He remained confident under pressure.


Her unconfident stance made her seem less authoritative.


She was confident about her future prospects.


She was unconfident about the project's success.


Feeling or showing certainty, as of success
Was confident that the venture would be profitable.


Not confident.


Feeling or showing confidence in oneself; self-assured
A confident driver.


Lacking or marked by a lack of confidence


(Obsolete) Confiding; trustful.


Very sure of something; positive.
I'm pretty confident that she's not lying, she's acting normally.
He was confident of success.


Self-assured, self-reliant, sure of oneself.


Forward, impudent.


Obsolete form of confidant


See Confidant.


Having or marked by confidence or assurance;
A confident speaker
A confident reply
His manner is more confident these days
Confident of fulfillment


Persuaded of; very sure;
Were convinced that it would be to their advantage to join
I am positive he is lying
Was confident he would win


Not liable to error in judgment or action;
Most surefooted of the statesmen who dealt with the depression
Demonstrates a surefooted storytelling talent


How does "unconfident" differ from "confident"?

Unconfident signifies a lack of self-assurance, contrary to confident.

Is "unconfident" a permanent trait?

No, being unconfident can change with personal development and experiences.

Can confidence be learned?

Yes, confidence can be developed through practice and positive experiences.

Do unconfident people avoid challenges?

Often, unconfident individuals may shy away from challenging situations.

Is being unconfident always negative?

Not necessarily; it can lead to caution and careful decision-making.

Can confidence be faked?

Yes, people sometimes exhibit false confidence to mask their insecurities.

Can confidence be mistaken for arrogance?

Yes, excessive confidence can sometimes be perceived as arrogance.

What does "confident" mean?

Confident refers to having a strong belief in one's abilities or ideas.

Do confident people ever feel unconfident?

Yes, confident people can experience moments of doubt or uncertainty.

How can one build confidence?

Through positive experiences, skill development, and self-reflection.

Does unconfidence affect learning?

Yes, it can hinder participation and risk-taking in learning environments.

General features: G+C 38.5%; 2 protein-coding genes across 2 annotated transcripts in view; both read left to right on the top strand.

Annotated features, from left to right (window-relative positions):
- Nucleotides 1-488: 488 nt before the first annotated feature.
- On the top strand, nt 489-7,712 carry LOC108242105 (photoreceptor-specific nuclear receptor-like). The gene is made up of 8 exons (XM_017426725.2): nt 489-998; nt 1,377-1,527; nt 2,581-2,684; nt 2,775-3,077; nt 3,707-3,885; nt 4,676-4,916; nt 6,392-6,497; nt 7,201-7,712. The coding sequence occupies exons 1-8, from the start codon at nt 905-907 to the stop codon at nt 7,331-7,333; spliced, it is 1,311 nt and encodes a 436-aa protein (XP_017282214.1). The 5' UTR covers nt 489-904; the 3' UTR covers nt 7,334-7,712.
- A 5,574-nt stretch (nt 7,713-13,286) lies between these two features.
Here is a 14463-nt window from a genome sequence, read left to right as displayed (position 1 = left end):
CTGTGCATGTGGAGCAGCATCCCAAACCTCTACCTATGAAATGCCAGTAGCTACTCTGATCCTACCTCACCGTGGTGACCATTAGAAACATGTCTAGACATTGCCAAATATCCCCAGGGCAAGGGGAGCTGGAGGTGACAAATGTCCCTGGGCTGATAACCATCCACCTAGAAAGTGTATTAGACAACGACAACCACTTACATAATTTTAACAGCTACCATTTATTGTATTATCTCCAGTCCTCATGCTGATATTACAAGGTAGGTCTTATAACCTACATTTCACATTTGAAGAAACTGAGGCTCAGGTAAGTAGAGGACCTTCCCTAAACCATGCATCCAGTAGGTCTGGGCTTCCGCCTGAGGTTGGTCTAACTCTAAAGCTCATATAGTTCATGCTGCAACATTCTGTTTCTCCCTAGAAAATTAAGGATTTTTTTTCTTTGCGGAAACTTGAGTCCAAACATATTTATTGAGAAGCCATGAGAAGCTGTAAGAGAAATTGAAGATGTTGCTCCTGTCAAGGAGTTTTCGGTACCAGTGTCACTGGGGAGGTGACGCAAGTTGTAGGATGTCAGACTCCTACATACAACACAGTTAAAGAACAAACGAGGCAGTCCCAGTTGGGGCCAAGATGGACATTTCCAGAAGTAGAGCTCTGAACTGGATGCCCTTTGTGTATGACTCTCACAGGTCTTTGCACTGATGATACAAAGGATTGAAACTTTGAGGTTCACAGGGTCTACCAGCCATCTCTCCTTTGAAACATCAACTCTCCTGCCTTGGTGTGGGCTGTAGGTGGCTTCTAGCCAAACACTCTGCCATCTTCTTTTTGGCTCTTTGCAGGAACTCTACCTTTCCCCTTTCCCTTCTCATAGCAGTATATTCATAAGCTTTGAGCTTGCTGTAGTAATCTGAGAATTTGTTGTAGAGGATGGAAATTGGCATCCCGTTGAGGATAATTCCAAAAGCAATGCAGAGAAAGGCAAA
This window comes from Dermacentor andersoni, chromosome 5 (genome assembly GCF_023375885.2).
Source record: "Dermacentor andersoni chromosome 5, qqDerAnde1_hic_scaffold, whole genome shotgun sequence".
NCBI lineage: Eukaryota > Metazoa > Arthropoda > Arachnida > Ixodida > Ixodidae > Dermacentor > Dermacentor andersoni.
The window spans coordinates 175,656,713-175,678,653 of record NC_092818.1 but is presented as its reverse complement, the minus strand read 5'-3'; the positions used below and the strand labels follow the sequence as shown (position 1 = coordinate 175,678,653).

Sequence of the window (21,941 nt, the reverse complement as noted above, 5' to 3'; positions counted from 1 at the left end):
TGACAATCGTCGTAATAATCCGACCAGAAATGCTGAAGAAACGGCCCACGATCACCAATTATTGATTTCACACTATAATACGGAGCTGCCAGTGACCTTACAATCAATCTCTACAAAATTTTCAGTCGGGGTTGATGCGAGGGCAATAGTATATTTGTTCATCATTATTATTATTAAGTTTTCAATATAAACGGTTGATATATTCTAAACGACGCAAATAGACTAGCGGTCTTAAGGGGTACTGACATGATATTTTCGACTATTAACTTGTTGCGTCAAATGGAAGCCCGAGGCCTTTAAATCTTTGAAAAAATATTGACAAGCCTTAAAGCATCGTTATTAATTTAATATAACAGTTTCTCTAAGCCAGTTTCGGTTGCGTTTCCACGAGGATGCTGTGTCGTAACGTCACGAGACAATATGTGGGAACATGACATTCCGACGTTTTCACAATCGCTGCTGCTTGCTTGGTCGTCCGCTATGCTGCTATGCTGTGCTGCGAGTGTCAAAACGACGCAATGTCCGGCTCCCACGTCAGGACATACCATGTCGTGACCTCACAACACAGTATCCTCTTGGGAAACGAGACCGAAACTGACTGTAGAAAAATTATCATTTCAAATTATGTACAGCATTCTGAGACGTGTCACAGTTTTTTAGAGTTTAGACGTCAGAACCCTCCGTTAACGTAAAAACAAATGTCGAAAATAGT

What role does confidence play in leadership?

Confidence is crucial in leadership for decision-making and inspiring others.

Are unconfident people less successful?

Not necessarily, but confidence often aids in achieving success.

How does confidence affect communication?

Confidence typically leads to clearer and more assertive communication.

How does body language show confidence?

Confident body language includes an upright posture and direct eye contact.

What are the signs of an unconfident person?

Signs include hesitant speech, nervous habits, and avoiding eye contact.

Can unconfidence be beneficial?

Yes, it can lead to more cautious and thoughtful actions.

How does unconfidence affect relationships?

It can lead to miscommunication and a lack of assertiveness in interactions.

Can unconfident people lead effectively?

Yes, with the right support and development, they can be effective leaders.

Is confidence innate or developed?

Confidence can be both innate and developed over time.
About Author
Written by
Harlon Moss
Harlon is a seasoned quality moderator and accomplished content writer for Difference Wiki. An alumnus of the prestigious University of California, he earned his degree in Computer Science. Leveraging his academic background, Harlon brings a meticulous and informed perspective to his work, ensuring content accuracy and excellence.
Edited by
Janet White
Janet White has been an esteemed writer and blogger for Difference Wiki. Holding a Master's degree in Science and Medical Journalism from the prestigious Boston University, she has consistently demonstrated her expertise and passion for her field. When she's not immersed in her work, Janet relishes her time exercising, delving into a good book, and cherishing moments with friends and family.